Farming News - Organic sector records growth in wake of horsemeat scandal

Organic sector records growth in wake of horsemeat scandal

08 May 2013
Frontdesk / Finance


Figures released by market research group Kantar World-panel this week confirm predictions made earlier in the year by organic farming groups including the Soil Association.  

 

The figures reveal a small increase in organic sales through Britain's supermarkets in the months from January, when the 'horsemeat scandal' first erupted in the UK and Ireland, to the end of March. The latest quarterly report shows a 1.6 percent rise in organic food sales compared to the first quarter of 2012.

 

Although the increase in sales is only small, it represents a milestone for the organic movement; a return to growth in the organic food market for the first time since 2009. Soil Association said sales have returned to levels last seen two years ago in May 2011, though organic food sales had been dropping off since 2008 when the financial crisis first hit. Many within the organic sector argue that the shrinking market was the "self-fulfilling" result of supermarkets' reactions to the crisis – cutting organic shelf-space in favour of budget produce.

 

The Soil Association had predicted a promising start to 2013 for the organic sector in its March Organic Market report, on the back of consumers' response to food scares such as the horsemeat scandal. On Wednesday, the organic organisation said its market intelligence work "also shows organic sales have increased through independent retailers, catering and online."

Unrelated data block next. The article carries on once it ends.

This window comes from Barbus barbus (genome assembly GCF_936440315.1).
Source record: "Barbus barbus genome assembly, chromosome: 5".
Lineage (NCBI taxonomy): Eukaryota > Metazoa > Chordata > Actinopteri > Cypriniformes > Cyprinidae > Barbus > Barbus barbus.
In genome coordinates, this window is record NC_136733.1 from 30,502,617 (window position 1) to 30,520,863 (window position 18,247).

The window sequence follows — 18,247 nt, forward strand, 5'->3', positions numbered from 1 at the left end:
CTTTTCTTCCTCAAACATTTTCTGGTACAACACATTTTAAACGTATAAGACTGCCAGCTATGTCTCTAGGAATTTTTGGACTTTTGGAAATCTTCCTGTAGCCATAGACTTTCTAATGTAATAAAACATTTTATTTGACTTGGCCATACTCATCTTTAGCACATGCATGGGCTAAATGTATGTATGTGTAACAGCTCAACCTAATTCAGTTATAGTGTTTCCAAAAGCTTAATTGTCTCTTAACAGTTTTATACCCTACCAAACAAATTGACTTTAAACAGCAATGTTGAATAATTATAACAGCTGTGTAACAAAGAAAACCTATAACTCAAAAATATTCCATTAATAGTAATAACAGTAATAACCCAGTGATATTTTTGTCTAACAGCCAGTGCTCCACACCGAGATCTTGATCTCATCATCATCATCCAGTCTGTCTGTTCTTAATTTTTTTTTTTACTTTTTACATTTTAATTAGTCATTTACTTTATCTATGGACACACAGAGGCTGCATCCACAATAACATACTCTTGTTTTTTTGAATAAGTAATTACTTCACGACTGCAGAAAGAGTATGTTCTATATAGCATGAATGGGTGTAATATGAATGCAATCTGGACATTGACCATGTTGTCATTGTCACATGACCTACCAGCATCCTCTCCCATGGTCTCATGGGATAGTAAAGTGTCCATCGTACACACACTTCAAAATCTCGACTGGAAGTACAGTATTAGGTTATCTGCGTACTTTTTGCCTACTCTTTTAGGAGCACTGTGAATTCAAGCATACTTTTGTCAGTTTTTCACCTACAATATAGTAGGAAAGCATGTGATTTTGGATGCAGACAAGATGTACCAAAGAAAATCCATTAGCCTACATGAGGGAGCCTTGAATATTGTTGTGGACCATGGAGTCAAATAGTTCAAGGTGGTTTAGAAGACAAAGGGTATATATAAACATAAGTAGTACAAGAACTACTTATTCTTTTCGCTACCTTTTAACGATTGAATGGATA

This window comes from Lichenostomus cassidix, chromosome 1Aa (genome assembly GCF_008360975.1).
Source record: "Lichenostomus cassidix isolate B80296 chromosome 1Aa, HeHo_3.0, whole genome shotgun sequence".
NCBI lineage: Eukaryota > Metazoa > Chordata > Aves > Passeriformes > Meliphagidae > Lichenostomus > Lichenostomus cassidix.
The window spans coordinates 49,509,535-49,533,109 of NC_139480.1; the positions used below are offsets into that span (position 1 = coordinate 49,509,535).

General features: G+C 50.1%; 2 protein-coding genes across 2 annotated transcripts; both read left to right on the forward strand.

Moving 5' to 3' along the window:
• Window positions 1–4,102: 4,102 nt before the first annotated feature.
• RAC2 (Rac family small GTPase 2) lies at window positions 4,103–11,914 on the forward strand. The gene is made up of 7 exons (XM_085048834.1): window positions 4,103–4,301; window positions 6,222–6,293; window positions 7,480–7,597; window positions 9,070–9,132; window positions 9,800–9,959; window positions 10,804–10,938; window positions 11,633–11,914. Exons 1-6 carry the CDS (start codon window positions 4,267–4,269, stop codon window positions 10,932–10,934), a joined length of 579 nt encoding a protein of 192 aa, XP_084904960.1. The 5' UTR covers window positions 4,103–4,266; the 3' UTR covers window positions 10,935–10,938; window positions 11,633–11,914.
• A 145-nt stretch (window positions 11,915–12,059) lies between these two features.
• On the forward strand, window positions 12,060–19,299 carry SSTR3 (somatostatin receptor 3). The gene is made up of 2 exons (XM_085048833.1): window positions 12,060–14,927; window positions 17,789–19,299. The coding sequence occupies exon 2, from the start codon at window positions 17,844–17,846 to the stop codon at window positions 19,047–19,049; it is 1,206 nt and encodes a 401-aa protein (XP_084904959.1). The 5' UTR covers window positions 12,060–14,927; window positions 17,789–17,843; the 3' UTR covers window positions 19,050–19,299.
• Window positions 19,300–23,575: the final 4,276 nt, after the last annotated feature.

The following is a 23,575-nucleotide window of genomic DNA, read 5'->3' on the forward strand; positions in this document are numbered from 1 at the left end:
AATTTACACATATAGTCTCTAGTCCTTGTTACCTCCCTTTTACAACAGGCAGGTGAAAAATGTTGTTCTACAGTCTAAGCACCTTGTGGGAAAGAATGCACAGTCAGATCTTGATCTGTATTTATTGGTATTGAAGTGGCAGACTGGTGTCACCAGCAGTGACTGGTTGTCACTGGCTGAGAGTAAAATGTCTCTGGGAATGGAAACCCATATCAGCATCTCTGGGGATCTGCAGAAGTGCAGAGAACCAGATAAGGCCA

Food scandals and issues of transparency have wracked the European food sector throughout 2013. Germany has been particularly hard-hit.


Soil Association business development director Jim Twine said, "Whenever consumer confidence is knocked – as it has been through the horsemeat scandal – people look for food that has a positive story to tell and is fully traceable. Recent moves from supermarkets, with the exception of Waitrose, to allow GM animal feed into the supply chain are also likely to impact on sales because the only way to avoid eating chicken or eggs from animals on a GM diet is to buy organic."